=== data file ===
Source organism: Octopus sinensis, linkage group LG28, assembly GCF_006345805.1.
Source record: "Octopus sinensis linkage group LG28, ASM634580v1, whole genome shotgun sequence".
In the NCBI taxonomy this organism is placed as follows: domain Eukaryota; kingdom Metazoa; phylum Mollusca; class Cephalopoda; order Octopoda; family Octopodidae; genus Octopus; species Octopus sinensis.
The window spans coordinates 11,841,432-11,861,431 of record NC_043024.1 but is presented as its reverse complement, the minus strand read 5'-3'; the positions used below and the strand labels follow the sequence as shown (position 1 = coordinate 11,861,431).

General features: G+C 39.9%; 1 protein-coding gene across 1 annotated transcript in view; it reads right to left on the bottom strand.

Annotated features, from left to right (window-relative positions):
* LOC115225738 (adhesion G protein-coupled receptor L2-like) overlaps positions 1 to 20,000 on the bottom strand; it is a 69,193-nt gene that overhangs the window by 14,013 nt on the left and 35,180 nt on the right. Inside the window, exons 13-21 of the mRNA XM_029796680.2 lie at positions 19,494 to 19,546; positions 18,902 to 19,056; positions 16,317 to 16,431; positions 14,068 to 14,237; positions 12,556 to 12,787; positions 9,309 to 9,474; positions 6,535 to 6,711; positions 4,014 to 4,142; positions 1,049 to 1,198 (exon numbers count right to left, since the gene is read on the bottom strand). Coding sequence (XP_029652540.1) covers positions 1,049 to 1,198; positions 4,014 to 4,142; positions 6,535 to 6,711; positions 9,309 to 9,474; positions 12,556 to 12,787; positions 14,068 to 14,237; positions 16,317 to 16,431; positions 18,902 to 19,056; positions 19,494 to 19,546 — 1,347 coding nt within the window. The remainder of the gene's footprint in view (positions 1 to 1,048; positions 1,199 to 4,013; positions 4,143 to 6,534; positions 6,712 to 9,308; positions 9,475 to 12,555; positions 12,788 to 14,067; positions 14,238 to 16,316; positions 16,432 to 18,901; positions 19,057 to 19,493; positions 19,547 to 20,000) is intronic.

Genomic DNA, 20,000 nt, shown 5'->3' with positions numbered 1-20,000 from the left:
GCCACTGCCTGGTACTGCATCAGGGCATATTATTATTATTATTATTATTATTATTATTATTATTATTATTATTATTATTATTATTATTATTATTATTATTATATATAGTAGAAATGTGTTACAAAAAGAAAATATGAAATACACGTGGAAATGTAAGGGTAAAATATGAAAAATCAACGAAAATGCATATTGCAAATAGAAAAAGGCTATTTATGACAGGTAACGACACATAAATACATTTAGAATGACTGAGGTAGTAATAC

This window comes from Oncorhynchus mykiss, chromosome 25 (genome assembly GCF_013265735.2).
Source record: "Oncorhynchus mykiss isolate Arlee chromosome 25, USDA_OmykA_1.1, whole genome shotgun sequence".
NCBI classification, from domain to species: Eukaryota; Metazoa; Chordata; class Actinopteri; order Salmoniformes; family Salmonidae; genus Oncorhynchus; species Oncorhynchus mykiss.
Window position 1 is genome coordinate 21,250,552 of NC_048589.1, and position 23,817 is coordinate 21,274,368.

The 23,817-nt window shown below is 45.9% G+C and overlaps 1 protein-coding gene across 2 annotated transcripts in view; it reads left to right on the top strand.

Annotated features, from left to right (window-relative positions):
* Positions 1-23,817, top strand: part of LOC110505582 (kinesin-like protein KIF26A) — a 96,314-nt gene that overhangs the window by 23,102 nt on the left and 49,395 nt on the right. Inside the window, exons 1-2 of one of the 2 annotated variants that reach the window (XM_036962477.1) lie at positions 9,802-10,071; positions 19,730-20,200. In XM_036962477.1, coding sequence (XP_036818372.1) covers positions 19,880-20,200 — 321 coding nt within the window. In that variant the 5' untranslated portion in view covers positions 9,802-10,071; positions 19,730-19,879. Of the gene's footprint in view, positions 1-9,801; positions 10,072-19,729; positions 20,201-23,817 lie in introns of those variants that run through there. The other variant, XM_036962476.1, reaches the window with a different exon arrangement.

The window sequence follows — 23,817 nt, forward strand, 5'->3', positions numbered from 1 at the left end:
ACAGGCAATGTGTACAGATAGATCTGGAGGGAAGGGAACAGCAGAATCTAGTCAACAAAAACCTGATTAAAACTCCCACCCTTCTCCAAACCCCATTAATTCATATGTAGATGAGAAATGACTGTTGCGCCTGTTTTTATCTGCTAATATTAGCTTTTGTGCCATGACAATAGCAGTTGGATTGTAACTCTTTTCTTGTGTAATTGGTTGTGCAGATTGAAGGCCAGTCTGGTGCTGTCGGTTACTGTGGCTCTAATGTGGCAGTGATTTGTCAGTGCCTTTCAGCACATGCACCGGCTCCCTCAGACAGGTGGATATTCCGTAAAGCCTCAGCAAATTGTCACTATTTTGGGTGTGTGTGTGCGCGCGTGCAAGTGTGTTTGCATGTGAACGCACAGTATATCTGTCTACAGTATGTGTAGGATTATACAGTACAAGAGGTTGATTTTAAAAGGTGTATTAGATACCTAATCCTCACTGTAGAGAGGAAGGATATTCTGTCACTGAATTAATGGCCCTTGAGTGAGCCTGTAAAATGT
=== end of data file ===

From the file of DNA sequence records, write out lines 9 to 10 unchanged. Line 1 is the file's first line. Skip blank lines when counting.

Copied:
GCCACTGCCTGGTACTGCATCAGGGCATATTATTATTATTATTATTATTATTATTATTATTATTATTATTATTATTATTATTATTATTATTATTATTATTATATATAGTAGAAATGTGTTACAAAAAGAAAATATGAAATACACGTGGAAATGTAAGGGTAAAATATGAAAAATCAACGAAAATGCATATTGCAAATAGAAAAAGGCTATTTATGACAGGTAACGACACATAAATACATTTAGAATGACTGAGGTAGTAATAC

This window comes from Oncorhynchus mykiss, chromosome 25 (genome assembly GCF_013265735.2).